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How do you finance buying a new car

How do you finance buying a new car

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If your clutch is clattering and your bodywork has seen better days, it may be time to think about buying a new car. Great idea, but motors don’t come cheap. Your car is probably the second biggest expense you’ll ever make, after buying a house. Oh, and having kids – hmm, make that the third biggest expense! So how do you finance buying a new car?

Plunder your Savings

That may sound reckless, but with interest rates at an all time low, how hard is your money really working for you stuck in the bank? If the alternative is some kind of Hire Purchase then you may be better off buying the car from your savings, and paying yourself back – minus the interest. Clearing out your emergency slush fund probably isn’t wise, you never know when the washing machine will blow up, or the cooker will die. But if you can afford to raid your account to finance a car and still leave a comfortable buffer in the bank, this could be a good option for you. Even if you can’t stump up the whole amount, you may be able to muster a hefty deposit, which will keep overall borrowing costs down.

Credit Card Know-How

What?! Have you seen the interest rates on credit cards?! As a long term finance plan this is an expensive and unwise option. But, if, following the discussion on savings above, you know you have sufficient funds to buy on your card and then pay it off IN FULL the following month, you could be onto a winner. Most purchases on your credit card are automatically accorded credit card purchase protection. This can offer financial assistance if your new car is damaged, lost or stolen within the first few months following the purchase, usually up to 90 days. Okay, so your insurance does that too, but credit card purchase protection may also pay out in the event that your supplier goes bust before you actually take possession of the car, or if it goes badly wrong within this initial 90 day period.

Personal Loan

We don’t all have savings accounts on tap, so a personal loan could be the next best option for financing your new vehicle. Provided your credit rating is okay and you can prove a steady income you may be able to secure sufficient finance for a new car. Shop around for the best deal, and be sure that the loan is not secured against your home, or you risk losing it in the event that you fail to keep up with repayments.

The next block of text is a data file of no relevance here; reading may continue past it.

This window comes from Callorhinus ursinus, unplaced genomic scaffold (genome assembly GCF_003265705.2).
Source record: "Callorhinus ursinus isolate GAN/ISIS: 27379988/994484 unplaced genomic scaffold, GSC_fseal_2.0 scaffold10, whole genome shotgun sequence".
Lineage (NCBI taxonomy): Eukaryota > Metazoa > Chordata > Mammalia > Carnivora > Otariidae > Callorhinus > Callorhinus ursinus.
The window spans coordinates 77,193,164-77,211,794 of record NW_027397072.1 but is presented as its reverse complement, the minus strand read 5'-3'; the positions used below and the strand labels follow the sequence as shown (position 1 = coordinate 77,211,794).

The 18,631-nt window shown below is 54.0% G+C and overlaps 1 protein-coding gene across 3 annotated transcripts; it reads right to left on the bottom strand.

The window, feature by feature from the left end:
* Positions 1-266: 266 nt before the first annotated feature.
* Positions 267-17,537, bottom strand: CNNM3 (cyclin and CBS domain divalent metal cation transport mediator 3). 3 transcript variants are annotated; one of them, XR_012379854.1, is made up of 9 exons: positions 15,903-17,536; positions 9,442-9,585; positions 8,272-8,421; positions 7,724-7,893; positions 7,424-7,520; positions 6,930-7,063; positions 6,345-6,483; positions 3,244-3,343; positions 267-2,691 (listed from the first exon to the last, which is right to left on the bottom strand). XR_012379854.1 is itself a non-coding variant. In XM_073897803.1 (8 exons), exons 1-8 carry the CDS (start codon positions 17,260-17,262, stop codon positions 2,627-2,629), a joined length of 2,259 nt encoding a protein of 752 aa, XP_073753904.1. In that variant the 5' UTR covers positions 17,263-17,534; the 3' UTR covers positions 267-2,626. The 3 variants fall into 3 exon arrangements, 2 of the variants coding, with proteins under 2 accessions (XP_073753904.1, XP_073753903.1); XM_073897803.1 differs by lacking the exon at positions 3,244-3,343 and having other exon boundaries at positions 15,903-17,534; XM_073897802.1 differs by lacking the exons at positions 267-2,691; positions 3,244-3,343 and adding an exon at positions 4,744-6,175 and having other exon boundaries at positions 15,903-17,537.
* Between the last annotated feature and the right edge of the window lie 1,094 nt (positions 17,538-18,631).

Hire Purchase

This is where you borrow money to buy your car and pay it back in instalments, usually over a period of 1-5 years. It often requires a deposit of around 10% or more. Deals on brand new cars can be very attractive. The loans are generally arranged by the car dealer, and are normally secured against the car – this means that although the car is yours to use, you don’t own it until that last instalment has been made. This can be a good choice for those looking to spread the cost over a few years.

Personal Contract

This is a variation on a Hire Purchase arrangement. You don’t buy the car outright. Instead, based on an agreed forecast of annual mileage over the term of the deal, you pay the projected difference between the current sale price, and the price of resale back to the dealer at the end of the term – effectively paying for the depreciation during the time you us it. Plus a bit. When the term, usually 1-3 years, is over you can simply hand the car back, trade in and start again, or pay the resale price and keep the car. This type of deal keeps monthly instalments down, but does mean you have to find a lump sum at the end of the deal if you want to keep it, and costs can be affected by the mileage and condition of the car at the end of the term.

Leasing Arrangements

Not just for corporate bods, leasing is an increasingly popular option for private car owners. You pay a monthly figure for the use of a car that includes all servicing and maintenance. You never own the vehicle, and are usually limited to an agreed maximum mileage per year.

Car finance options are some of the most diverse and flexible around, but it pays to shop around for deals as there is significant competition in the market. Keep an eye on APR (Annual Percentage Rates) on any finance interest you sign up to, and be wary of signing up to cover that promises payouts in the event your car is written-off while still under finance – this can be expensive, and the protection it provides can be limited. Always read the small print.

Using your own funds will always be the cheapest way to buy a car, but finance is not a dirty word provided you don’t overstretch yourself and can meet your monthly repayments. So start browsing and select your dream car today. And then work out how much you can afford and find a slightly different model that you can afford!

LenderLoan Amount
over 48 months
Representative APR%Cost 
£7,5007.8% APR Representative£181.46 per monthApply
£7,5005.8% APR Representative£174.94 per monthApply
£7,5005.8% APR Representative£174.94 per monthApply






About Cally Worden

About Cally Worden

Seasoned freelance writer Cally Worden lives with her family and dog in a quiet corner of rural France. A love of the outdoors, and a fascination with her children's ability to view life with fresh eyes provide the inspiration for much of her work. Cally writes regularly for various websites and UK print publications on subjects as diverse as parenting, whatsapp plus,travel, lifestyle, and business, and anything that makes her smile.

Website: Cally Worden

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